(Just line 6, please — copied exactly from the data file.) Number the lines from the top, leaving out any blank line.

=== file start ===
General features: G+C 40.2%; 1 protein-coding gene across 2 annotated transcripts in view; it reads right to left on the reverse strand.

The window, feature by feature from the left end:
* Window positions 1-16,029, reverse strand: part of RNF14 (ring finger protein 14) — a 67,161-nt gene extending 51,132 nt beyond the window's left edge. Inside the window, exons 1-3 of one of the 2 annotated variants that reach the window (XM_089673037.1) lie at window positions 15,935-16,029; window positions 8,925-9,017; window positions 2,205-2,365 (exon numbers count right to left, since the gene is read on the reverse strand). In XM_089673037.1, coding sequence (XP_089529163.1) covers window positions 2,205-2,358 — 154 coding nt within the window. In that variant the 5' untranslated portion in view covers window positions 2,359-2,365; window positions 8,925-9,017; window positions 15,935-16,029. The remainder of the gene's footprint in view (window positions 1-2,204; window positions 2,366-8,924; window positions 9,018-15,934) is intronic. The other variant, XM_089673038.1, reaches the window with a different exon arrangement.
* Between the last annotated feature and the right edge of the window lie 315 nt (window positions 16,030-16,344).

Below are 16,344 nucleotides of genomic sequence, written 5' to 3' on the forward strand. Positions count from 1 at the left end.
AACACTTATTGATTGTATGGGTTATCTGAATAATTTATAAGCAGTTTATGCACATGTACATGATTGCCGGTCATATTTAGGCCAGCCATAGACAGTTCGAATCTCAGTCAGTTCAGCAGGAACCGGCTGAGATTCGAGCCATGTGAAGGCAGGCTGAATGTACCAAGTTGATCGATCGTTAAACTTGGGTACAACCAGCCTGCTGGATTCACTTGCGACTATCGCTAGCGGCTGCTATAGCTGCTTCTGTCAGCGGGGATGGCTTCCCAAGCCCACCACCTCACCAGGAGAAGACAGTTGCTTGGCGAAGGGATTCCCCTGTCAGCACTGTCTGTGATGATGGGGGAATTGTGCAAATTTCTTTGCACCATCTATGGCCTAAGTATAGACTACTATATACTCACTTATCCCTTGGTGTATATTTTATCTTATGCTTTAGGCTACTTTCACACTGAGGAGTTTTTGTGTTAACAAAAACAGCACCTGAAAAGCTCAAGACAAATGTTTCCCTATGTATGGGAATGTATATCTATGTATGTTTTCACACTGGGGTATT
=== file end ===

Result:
AACACTTATTGATTGTATGGGTTATCTGAATAATTTATAAGCAGTTTATGCACATGTACATGATTGCCGGTCATATTTAGGCCAGCCATAGACAGTTCGAATCTCAGTCAGTTCAGCAGGAACCGGCTGAGATTCGAGCCATGTGAAGGCAGGCTGAATGTACCAAGTTGATCGATCGTTAAACTTGGGTACAACCAGCCTGCTGGATTCACTTGCGACTATCGCTAGCGGCTGCTATAGCTGCTTCTGTCAGCGGGGATGGCTTCCCAAGCCCACCACCTCACCAGGAGAAGACAGTTGCTTGGCGAAGGGATTCCCCTGTCAGCACTGTCTGTGATGATGGGGGAATTGTGCAAATTTCTTTGCACCATCTATGGCCTAAGTATAGACTACTATATACTCACTTATCCCTTGGTGTATATTTTATCTTATGCTTTAGGCTACTTTCACACTGAGGAGTTTTTGTGTTAACAAAAACAGCACCTGAAAAGCTCAAGACAAATGTTTCCCTATGTATGGGAATGTATATCTATGTATGTTTTCACACTGGGGTATT